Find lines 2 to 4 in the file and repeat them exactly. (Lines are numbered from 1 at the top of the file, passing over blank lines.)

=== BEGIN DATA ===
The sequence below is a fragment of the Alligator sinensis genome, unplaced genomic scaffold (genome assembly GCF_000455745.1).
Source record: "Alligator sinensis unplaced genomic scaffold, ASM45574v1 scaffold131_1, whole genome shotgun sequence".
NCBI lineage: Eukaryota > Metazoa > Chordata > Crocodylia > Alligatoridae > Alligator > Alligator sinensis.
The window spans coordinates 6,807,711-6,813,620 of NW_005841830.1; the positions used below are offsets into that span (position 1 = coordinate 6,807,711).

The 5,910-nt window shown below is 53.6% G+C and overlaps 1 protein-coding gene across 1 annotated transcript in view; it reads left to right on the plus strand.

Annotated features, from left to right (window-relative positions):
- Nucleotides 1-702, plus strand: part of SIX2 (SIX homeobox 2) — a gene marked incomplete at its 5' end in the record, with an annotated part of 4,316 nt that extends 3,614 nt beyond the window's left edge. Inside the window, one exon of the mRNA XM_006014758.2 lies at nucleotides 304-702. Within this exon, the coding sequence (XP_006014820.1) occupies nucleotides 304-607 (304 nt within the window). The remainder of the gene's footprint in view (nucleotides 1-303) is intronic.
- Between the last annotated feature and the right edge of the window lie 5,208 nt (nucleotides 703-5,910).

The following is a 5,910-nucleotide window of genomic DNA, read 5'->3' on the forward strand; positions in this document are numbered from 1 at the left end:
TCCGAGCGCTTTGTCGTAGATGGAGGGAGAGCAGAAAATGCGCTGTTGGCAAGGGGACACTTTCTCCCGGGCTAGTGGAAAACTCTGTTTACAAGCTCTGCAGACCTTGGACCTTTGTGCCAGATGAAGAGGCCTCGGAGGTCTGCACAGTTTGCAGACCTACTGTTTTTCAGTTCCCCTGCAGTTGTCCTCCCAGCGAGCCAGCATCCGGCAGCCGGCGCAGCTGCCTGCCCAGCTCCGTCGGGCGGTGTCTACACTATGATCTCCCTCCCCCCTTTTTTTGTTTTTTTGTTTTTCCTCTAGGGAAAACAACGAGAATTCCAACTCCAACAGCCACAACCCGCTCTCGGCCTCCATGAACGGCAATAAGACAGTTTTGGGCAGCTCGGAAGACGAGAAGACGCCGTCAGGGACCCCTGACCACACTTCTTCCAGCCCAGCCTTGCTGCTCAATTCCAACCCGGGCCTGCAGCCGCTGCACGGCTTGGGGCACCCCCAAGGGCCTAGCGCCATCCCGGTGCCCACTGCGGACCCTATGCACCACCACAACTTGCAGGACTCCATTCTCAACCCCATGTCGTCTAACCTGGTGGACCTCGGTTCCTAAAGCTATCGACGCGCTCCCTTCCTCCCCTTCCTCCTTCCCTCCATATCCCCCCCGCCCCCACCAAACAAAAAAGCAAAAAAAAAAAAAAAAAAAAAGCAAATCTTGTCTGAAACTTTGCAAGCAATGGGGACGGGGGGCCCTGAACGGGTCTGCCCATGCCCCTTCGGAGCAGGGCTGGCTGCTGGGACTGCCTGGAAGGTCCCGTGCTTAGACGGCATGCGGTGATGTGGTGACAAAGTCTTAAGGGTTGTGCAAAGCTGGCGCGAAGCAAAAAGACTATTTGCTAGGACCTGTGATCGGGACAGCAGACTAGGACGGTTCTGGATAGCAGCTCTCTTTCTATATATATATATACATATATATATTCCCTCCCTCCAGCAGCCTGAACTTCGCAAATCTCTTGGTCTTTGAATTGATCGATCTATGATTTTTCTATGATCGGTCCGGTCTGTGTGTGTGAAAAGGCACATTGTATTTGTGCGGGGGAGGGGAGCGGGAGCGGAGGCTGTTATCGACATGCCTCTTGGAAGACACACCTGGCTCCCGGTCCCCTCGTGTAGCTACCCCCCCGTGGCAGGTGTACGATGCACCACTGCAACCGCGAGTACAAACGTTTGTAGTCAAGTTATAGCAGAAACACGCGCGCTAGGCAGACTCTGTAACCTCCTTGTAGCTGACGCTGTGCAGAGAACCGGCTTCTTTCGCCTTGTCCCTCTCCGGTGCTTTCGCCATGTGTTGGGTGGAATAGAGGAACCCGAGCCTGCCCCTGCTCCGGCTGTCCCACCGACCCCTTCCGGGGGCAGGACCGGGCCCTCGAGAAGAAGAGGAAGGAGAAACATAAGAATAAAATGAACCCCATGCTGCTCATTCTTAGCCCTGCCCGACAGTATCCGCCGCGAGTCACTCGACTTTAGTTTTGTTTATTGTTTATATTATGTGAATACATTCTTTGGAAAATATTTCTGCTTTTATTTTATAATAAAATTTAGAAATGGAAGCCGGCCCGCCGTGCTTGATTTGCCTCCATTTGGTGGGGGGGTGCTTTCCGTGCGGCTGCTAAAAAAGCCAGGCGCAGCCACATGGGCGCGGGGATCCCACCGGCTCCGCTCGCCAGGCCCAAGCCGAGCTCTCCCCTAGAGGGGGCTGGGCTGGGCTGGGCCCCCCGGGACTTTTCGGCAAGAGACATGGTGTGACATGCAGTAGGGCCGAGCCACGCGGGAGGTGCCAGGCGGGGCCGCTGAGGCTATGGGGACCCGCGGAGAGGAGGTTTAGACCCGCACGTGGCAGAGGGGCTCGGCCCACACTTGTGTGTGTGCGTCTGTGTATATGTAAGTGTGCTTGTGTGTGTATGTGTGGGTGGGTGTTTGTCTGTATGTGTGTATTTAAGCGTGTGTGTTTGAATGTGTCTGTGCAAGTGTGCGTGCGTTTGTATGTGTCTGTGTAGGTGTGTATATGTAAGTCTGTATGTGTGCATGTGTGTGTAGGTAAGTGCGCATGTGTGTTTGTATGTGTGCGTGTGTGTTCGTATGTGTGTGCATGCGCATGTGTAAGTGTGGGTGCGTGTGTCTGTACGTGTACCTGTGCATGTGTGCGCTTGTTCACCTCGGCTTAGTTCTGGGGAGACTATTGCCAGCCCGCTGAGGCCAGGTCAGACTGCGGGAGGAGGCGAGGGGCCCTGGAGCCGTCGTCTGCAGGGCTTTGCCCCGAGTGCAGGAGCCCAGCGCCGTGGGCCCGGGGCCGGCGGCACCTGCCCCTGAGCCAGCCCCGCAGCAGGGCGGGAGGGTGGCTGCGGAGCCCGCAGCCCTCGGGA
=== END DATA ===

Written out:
Source record: "Alligator sinensis unplaced genomic scaffold, ASM45574v1 scaffold131_1, whole genome shotgun sequence".
NCBI lineage: Eukaryota > Metazoa > Chordata > Crocodylia > Alligatoridae > Alligator > Alligator sinensis.
The window spans coordinates 6,807,711-6,813,620 of NW_005841830.1; the positions used below are offsets into that span (position 1 = coordinate 6,807,711).